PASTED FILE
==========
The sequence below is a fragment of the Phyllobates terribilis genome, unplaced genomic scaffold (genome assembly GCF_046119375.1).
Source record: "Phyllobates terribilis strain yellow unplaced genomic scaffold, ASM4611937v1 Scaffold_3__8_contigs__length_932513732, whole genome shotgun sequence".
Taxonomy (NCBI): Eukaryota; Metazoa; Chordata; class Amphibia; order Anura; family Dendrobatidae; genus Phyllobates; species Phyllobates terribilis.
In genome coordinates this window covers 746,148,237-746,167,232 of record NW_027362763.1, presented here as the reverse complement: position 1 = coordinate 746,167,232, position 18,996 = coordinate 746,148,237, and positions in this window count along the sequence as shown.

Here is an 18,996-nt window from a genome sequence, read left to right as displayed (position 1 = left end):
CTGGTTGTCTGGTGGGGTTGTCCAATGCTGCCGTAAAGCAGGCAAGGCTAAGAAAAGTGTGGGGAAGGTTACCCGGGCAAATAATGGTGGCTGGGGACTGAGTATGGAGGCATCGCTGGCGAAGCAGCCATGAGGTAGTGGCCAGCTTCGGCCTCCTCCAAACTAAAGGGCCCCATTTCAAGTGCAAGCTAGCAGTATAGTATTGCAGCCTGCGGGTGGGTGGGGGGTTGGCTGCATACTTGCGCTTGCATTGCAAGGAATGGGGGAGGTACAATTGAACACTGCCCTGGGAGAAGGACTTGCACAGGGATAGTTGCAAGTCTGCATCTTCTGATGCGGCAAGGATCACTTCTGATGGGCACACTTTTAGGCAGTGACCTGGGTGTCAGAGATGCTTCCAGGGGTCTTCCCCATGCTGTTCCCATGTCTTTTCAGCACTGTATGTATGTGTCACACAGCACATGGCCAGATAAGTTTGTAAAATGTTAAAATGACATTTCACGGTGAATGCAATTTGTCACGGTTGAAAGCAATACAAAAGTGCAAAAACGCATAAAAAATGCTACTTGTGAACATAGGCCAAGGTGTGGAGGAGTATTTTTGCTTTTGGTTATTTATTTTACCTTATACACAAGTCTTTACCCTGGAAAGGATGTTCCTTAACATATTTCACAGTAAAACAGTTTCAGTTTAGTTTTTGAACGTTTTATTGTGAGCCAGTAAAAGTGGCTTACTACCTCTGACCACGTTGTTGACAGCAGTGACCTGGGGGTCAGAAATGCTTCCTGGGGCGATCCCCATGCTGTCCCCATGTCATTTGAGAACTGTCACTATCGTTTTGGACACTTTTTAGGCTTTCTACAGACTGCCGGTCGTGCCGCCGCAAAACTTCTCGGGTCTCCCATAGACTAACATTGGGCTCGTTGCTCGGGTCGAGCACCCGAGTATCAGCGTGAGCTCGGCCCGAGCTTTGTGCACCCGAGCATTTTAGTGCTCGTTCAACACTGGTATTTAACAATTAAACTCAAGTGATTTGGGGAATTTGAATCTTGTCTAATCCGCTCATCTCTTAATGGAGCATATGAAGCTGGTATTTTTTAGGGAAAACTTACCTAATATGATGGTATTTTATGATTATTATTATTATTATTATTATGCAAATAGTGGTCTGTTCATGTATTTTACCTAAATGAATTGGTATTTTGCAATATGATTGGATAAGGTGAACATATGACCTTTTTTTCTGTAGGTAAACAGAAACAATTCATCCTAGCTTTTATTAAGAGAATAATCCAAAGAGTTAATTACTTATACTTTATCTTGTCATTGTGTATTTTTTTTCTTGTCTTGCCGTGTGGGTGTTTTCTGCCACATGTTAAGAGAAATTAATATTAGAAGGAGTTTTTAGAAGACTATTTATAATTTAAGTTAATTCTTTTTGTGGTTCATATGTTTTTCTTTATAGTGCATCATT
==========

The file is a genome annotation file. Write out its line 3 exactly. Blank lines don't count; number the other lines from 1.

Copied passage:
Taxonomy (NCBI): Eukaryota; Metazoa; Chordata; class Amphibia; order Anura; family Dendrobatidae; genus Phyllobates; species Phyllobates terribilis.